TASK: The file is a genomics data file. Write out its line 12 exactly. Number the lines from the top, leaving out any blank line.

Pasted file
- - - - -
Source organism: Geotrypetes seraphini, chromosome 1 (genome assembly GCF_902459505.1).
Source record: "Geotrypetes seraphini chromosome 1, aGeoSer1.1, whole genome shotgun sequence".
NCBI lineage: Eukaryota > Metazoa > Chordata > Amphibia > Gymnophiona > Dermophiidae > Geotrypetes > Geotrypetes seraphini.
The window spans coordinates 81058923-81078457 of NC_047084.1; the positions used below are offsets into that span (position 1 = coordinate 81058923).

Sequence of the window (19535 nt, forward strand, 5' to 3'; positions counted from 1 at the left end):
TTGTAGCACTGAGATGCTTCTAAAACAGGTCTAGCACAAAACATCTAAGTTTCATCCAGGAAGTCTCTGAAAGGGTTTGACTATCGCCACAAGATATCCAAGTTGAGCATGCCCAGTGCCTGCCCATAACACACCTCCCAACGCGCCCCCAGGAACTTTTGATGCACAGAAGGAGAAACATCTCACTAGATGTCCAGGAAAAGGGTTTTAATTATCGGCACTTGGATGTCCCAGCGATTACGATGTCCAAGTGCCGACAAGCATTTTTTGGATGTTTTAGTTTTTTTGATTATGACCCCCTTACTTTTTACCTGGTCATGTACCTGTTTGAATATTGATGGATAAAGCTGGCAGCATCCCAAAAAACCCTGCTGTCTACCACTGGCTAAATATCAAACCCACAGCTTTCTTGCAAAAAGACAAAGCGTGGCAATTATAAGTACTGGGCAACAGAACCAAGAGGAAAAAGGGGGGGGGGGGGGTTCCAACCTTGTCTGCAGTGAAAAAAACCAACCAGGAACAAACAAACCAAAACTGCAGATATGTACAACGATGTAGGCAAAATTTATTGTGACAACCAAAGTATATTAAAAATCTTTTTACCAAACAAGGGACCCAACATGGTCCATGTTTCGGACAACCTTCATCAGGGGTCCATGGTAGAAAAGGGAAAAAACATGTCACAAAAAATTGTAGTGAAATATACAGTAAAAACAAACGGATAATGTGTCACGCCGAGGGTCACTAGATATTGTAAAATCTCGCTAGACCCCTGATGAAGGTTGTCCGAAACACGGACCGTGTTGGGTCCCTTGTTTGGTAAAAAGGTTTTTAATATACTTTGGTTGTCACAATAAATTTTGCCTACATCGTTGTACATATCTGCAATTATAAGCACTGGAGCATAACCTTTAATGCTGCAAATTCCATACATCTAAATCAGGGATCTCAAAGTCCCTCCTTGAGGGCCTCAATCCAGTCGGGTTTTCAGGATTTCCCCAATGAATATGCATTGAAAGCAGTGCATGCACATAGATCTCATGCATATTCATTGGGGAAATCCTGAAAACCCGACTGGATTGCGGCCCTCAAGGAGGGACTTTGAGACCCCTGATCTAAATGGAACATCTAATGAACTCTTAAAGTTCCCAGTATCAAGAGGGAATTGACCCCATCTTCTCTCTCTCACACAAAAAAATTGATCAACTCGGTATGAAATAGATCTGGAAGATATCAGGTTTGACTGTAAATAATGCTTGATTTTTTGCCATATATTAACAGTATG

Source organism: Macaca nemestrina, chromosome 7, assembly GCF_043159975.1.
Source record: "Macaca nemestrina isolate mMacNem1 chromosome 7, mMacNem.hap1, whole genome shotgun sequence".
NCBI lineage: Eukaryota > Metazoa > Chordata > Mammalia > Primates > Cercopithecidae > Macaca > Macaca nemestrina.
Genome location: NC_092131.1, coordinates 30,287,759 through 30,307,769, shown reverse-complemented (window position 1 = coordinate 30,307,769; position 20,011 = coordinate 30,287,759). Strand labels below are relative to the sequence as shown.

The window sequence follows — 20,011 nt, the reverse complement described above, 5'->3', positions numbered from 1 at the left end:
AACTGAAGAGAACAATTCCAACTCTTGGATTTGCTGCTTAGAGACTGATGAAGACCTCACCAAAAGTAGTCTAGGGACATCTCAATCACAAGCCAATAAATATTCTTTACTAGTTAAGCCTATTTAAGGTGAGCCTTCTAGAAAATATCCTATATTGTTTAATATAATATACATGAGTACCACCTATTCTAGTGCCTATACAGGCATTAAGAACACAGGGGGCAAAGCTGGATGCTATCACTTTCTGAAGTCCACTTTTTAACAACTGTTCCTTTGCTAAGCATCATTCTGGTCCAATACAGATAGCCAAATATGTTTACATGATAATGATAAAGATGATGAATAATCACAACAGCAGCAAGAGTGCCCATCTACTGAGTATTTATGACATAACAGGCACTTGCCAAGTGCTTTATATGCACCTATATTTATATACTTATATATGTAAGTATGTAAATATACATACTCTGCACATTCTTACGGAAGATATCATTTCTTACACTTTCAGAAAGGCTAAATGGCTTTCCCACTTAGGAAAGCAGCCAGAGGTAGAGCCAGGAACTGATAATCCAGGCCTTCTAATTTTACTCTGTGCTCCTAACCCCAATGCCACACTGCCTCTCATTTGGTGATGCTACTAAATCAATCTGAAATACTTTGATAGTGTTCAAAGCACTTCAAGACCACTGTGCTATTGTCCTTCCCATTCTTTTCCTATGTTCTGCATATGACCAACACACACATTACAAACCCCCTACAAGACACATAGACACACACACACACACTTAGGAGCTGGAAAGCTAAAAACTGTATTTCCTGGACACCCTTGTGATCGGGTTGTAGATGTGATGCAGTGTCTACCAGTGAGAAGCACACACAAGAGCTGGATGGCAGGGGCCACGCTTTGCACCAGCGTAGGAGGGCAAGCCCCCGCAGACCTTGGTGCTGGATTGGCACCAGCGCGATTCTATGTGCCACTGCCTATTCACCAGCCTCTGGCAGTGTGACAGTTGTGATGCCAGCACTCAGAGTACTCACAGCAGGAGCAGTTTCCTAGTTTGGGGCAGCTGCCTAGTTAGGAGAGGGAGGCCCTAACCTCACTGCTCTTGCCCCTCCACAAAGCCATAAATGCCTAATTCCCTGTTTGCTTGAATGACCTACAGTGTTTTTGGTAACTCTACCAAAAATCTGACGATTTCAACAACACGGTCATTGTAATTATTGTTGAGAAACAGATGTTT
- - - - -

AACTGAAGAGAACAATTCCAACTCTTGGATTTGCTGCTTAGAGACTGATGAAGACCTCACCAAAAGTAGTCTAGGGACATCTCAATCACAAGCCAATAAATATTCTTTACTAGTTAAGCCTATTTAAGGTGAGCCTTCTAGAAAATATCCTATATTGTTTAATATAATATACATGAGTACCACCTATTCTAGTGCCTATACAGGCATTAAGAACACAGGGGGCAAAGCTGGATGCTATCACTTTCTGAAGTCCACTTTTTAACAACTGTTCCTTTGCTAAGCATCATTCTGGTCCAATACAGATAGCCAAATATGTTTACATGATAATGATAAAGATGATGAATAATCACAACAGCAGCAAGAGTGCCCATCTACTGAGTATTTATGACATAACAGGCACTTGCCAAGTGCTTTATATGCACCTATATTTATATACTTATATATGTAAGTATGTAAATATACATACTCTGCACATTCTTACGGAAGATATCATTTCTTACACTTTCAGAAAGGCTAAATGGCTTTCCCACTTAGGAAAGCAGCCAGAGGTAGAGCCAGGAACTGATAATCCAGGCCTTCTAATTTTACTCTGTGCTCCTAACCCCAATGCCACACTGCCTCTCATTTGGTGATGCTACTAAATCAATCTGAAATACTTTGATAGTGTTCAAAGCACTTCAAGACCACTGTGCTATTGTCCTTCCCATTCTTTTCCTATGTTCTGCATATGACCAACACACACATTACAAACCCCCTACAAGACACATAGACACACACACACACACTTAGGAGCTGGAAAGCTAAAAACTGTATTTCCTGGACACCCTTGTGATCGGGTTGTAGATGTGATGCAGTGTCTACCAGTGAGAAGCACACACAAGAGCTGGATGGCAGGGGCCACGCTTTGCACCAGCGTAGGAGGGCAAGCCCCCGCAGACCTTGGTGCTGGATTGGCACCAGCGCGATTCTATGTGCCACTGCCTATTCACCAGCCTCTGGCAGTGTGACAGTTGTGATGCCAGCACTCAGAGTACTCACAGCAGGAGCAGTTTCCTAGTTTGGGGCAGCTGCCTAGTTAGGAGAGGGAGGCCCTAACCTCACTGCTCTTGCCCCTCCACAAAGCCATAAATGCCTAATTCCCTGTTTGCTTGAATGACCTACAGTGTTTTTGGTAACTCTACCAAAAATCTGACGATTTCAACAACACGGTCATTGTAATTATTGTTGAGAAACAGATGTTT